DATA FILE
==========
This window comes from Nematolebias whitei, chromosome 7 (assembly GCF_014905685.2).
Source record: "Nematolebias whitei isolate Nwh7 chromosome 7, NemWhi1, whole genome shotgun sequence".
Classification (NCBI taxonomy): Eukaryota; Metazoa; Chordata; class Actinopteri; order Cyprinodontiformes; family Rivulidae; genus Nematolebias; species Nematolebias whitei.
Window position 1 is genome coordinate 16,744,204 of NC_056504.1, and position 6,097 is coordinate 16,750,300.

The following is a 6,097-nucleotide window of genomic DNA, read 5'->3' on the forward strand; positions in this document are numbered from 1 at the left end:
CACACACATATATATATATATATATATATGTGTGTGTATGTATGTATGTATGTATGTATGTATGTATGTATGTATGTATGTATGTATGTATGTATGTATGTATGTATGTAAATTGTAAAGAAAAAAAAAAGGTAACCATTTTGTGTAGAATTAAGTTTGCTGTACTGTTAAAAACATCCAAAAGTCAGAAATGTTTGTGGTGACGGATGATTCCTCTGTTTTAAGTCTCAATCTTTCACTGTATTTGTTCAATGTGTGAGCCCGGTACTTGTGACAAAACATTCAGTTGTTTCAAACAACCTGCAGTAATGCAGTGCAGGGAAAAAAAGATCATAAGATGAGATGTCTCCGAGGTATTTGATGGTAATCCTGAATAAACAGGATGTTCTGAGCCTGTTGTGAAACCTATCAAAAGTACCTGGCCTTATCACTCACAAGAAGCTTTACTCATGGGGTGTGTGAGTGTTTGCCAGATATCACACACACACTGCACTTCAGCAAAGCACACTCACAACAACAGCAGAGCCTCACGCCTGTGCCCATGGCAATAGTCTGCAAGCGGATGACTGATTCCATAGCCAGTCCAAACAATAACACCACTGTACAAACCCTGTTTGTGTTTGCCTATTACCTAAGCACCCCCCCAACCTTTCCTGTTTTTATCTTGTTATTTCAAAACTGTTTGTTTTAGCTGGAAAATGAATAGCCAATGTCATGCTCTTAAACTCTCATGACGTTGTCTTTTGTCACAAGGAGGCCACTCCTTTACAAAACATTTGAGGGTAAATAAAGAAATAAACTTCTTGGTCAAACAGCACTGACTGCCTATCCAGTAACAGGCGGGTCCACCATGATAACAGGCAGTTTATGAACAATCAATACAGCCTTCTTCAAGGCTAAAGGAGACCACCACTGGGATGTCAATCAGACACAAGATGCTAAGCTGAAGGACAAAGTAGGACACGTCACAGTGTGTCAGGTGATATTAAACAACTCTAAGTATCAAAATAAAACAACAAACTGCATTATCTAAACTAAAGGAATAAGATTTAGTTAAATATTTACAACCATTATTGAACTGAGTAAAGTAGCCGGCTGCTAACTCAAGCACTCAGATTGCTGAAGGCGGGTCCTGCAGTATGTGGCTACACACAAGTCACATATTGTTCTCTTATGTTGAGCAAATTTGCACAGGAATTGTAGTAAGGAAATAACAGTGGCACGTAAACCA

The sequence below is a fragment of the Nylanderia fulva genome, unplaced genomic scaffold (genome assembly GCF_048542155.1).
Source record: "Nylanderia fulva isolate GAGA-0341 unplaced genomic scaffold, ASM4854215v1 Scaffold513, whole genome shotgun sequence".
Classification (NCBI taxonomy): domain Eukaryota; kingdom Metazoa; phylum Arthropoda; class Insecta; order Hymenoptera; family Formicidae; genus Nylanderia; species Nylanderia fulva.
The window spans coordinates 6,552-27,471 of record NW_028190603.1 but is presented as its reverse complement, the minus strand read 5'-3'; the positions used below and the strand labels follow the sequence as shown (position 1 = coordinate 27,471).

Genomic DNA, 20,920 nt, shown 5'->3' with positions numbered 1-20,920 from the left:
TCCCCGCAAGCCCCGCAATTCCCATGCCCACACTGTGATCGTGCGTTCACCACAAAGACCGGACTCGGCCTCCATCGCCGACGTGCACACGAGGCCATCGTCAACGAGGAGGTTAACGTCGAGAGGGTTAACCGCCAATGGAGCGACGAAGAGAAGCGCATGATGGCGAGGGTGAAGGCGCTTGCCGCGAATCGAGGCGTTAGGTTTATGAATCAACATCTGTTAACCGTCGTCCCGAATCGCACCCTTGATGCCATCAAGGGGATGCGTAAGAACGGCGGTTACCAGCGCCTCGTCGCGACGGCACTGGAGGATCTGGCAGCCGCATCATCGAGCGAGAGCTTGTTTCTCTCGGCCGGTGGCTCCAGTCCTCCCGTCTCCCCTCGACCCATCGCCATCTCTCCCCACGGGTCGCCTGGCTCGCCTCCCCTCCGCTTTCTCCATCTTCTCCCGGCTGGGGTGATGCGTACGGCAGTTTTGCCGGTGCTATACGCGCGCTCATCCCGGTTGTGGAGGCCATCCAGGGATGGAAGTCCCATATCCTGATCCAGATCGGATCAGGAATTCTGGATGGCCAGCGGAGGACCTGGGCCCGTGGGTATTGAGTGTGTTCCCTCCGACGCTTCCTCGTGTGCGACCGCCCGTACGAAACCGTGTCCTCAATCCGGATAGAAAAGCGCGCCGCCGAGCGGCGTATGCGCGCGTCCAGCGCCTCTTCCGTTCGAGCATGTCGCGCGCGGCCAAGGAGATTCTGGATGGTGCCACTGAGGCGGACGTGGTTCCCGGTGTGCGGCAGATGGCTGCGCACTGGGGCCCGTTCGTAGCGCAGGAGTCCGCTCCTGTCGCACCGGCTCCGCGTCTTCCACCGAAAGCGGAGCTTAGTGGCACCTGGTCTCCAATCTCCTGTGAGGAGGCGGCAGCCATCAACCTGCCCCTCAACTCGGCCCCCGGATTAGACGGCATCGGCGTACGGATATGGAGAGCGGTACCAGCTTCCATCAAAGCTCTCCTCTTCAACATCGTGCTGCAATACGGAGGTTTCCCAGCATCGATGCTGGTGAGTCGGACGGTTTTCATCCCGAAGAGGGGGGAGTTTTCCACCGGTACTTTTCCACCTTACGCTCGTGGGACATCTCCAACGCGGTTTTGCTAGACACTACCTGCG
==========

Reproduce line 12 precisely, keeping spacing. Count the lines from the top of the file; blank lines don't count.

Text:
TCCCCGCAAGCCCCGCAATTCCCATGCCCACACTGTGATCGTGCGTTCACCACAAAGACCGGACTCGGCCTCCATCGCCGACGTGCACACGAGGCCATCGTCAACGAGGAGGTTAACGTCGAGAGGGTTAACCGCCAATGGAGCGACGAAGAGAAGCGCATGATGGCGAGGGTGAAGGCGCTTGCCGCGAATCGAGGCGTTAGGTTTATGAATCAACATCTGTTAACCGTCGTCCCGAATCGCACCCTTGATGCCATCAAGGGGATGCGTAAGAACGGCGGTTACCAGCGCCTCGTCGCGACGGCACTGGAGGATCTGGCAGCCGCATCATCGAGCGAGAGCTTGTTTCTCTCGGCCGGTGGCTCCAGTCCTCCCGTCTCCCCTCGACCCATCGCCATCTCTCCCCACGGGTCGCCTGGCTCGCCTCCCCTCCGCTTTCTCCATCTTCTCCCGGCTGGGGTGATGCGTACGGCAGTTTTGCCGGTGCTATACGCGCGCTCATCCCGGTTGTGGAGGCCATCCAGGGATGGAAGTCCCATATCCTGATCCAGATCGGATCAGGAATTCTGGATGGCCAGCGGAGGACCTGGGCCCGTGGGTATTGAGTGTGTTCCCTCCGACGCTTCCTCGTGTGCGACCGCCCGTACGAAACCGTGTCCTCAATCCGGATAGAAAAGCGCGCCGCCGAGCGGCGTATGCGCGCGTCCAGCGCCTCTTCCGTTCGAGCATGTCGCGCGCGGCCAAGGAGATTCTGGATGGTGCCACTGAGGCGGACGTGGTTCCCGGTGTGCGGCAGATGGCTGCGCACTGGGGCCCGTTCGTAGCGCAGGAGTCCGCTCCTGTCGCACCGGCTCCGCGTCTTCCACCGAAAGCGGAGCTTAGTGGCACCTGGTCTCCAATCTCCTGTGAGGAGGCGGCAGCCATCAACCTGCCCCTCAACTCGGCCCCCGGATTAGACGGCATCGGCGTACGGATATGGAGAGCGGTACCAGCTTCCATCAAAGCTCTCCTCTTCAACATCGTGCTGCAATACGGAGGTTTCCCAGCATCGATGCTGGTGAGTCGGACGGTTTTCATCCCGAAGAGGGGGGAGTTTTCCACCGGTACTTTTCCACCTTACGCTCGTGGGACATCTCCAACGCGGTTTTGCTAGACACTACCTGCG